By Trix Wilkins
Photo courtesy of Columbia Pictures (1994)
If I were a lady of leisure I’d be spending my days in our state library poring through a pile of books on Little Women within sandstone walls, but alas it is not to be…
So I’m putting ideas out there in the hope that a passionate reader might think: “Hmm, that’s interesting, I’d like to look into that one and write about it,” and write a stunning submission which all will have the pleasure of reading in the Little Women anthology 🙂
A feature-article style account of the romance of Anna and John Pratt
I love the style of writing in the Granta Reportage anthology. It would be great to see a piece written in a journalistic style of the real life courtship and marriage of John and Meg Brooke. (By journalistic I mean Time magazine, National Geographic, etc.)
A humorous and comparative review of all the Little Women films
I’m sure there must be at least one reader out there who has seen all the Little Women films, series’, etc, and it would be wonderful to read in one fell swoop an all-in review of them all, that also includes analysis of historical context.
A collection of letters from Abigail Alcott to her daughters with commentary
I’m not sure if a whole lot survive that were along the lines of the letters we see appear in Little Women (like Marmee’s note to Jo), but it would be wonderful if there were, and were compiled and discussed in one article.
A comparison of Louisa May Alcott and Jo March’s faith journeys
Jo March struggles with her faith and “doing good,” bargains with God and pleads with Him to save Beth, struggles with His answer – yet one of the things she loves about Professor Bhaer is his defence of God. Did Louisa happen to have a similar journey?
An investigation into organizations inspired by Little Women
I’d love to read an article about charities, clubs, societies, that still exist today whose beginnings were inspired by Little Women, and from all around the world, including interviews with their founders and their personal stories.
A deeply personal look into Louisa and Elizabeth’s sisterly relationship
I know all the sisters loved each other, but would really love to read an account that highlights Louisa and Elizabeth’s special bond, all they meant to each other, how they shared their dreams with each other and dealt with their impending parting.
Interviews with descendants of the Alcott family on life and Little Women
What does LW mean to them personally? How were their lives impacted by the novel (if at all)? Do the experiences of any of the March sisters resonate? Have they experienced the friendship of Jo and Laurie, the romance of Meg and John, pioneering a non-profit?
“Why I love” Meg/Jo/Beth/Amy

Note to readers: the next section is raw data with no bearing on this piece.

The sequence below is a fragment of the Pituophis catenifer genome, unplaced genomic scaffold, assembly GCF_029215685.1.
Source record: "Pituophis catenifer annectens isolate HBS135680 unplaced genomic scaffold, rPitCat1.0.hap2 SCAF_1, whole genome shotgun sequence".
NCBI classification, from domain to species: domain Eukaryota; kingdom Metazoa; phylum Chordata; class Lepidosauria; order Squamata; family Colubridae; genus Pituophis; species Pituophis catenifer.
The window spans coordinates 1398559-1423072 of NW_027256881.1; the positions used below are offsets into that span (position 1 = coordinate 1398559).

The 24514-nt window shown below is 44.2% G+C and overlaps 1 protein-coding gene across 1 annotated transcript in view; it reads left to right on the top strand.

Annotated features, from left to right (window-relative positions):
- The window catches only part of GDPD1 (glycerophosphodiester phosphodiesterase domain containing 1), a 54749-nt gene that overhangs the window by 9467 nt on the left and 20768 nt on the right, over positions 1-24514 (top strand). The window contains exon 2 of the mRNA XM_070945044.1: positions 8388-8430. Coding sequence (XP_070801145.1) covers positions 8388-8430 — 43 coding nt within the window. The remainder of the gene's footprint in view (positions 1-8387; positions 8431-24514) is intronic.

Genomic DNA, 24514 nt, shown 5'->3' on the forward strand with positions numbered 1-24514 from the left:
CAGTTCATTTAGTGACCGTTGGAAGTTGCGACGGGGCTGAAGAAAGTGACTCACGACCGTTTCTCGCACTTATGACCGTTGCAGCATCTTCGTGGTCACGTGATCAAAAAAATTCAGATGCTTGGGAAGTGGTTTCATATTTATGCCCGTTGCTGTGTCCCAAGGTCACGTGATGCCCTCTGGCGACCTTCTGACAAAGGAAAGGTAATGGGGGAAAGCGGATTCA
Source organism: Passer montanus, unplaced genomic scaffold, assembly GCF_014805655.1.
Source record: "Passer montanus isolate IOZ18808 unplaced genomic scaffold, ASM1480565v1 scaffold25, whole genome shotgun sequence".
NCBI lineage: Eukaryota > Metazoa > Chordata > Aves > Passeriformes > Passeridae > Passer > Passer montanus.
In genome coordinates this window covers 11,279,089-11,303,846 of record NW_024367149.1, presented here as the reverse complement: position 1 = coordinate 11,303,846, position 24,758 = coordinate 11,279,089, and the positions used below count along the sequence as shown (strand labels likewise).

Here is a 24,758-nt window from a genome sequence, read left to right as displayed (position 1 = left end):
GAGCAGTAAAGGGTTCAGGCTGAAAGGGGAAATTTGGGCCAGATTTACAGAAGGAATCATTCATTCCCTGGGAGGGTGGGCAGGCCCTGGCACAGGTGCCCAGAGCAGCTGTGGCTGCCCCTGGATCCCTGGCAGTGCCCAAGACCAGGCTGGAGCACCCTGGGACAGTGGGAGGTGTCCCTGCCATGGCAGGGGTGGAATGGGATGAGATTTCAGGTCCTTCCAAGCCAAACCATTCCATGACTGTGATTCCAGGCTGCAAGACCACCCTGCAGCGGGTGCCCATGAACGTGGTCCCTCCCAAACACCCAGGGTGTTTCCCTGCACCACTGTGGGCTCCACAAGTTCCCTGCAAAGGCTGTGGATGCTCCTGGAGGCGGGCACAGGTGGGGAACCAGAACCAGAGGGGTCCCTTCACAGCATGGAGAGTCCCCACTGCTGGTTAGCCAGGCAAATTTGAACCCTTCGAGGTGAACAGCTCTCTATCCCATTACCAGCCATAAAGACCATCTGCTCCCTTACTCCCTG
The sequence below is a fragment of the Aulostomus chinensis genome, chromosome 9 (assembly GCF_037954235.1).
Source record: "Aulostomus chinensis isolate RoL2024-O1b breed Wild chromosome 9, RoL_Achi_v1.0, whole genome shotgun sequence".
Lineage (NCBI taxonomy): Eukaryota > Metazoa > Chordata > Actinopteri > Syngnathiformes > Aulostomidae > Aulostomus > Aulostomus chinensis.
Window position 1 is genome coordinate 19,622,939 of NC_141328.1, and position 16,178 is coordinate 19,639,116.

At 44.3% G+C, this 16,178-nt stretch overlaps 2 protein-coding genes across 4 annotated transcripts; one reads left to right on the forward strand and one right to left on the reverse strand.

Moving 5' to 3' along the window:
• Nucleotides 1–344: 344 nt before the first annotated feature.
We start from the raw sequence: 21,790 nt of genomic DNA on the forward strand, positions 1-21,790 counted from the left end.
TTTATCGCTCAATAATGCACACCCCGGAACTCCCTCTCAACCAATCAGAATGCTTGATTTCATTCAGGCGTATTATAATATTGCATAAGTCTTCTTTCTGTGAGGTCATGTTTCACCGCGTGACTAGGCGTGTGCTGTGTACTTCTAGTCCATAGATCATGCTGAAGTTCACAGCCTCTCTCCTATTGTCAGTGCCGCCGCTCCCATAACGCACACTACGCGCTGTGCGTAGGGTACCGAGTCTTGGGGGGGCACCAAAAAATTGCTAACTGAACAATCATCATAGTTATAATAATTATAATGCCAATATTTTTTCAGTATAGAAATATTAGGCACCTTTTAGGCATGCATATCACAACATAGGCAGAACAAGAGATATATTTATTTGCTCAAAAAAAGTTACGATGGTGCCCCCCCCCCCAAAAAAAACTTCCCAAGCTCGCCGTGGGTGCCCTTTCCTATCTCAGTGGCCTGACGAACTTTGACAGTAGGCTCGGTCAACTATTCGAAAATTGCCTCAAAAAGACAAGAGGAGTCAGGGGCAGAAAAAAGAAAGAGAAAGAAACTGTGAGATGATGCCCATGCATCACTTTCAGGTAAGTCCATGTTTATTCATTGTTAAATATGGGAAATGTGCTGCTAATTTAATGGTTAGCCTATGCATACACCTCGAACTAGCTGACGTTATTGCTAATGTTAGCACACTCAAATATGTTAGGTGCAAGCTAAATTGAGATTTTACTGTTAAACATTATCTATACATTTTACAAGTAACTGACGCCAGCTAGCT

There’s a lot out there on Jo March, but not as much for the other sisters. Would love to read a passionate defence of the other three as to what is lovable about them, how they personally relate, and what one can learn from their arc in Little Women.
Who was the real…?
So this had been the plan: to research each character in Little Women, find out everything possible about their real-life counterparts, and write about them (including obscure characters – who, for instance, was Tommy Chamberlain based on?).
A diary-style account of Louisa May Alcott’s friendships and romances
I would really like to read more about the real life Jo and Laurie dynamic, about Louisa and Alf and Laddie, and just about anyone who might have possibly inspired and informed the character of Laurie in Little Women, and their relationship to Louisa.
If you have seen similar articles out there, please provide a link in the comments! It would be wonderful to read them 🙂
How to go about submitting to the Little Women anthology
If you’re keen to submit, please find more info below from Pink Umbrella Books:
“We invite writers around the world to submit their best previously unpublished creative nonfiction inspired by Alcott’s novel (memoir, essay, literary journalism and everything in between) for consideration.
We welcome pieces between 500 – 7,000 words that speak to the life and legacy of Little Women.
We’ll be accepting your Little Women-inspired submissions at email@example.com through March 1st, 2018.
Please include a brief bio of no more than 200 words along with your work.
Multiple submissions are accepted, and entry is free and open to all.
Authors selected for inclusion will receive 2 copies of the anthology upon publication.
Nonfiction in any style is welcome—however, we value authentic, vivid work, and, just like Jo, we prefer “good strong words that mean something.”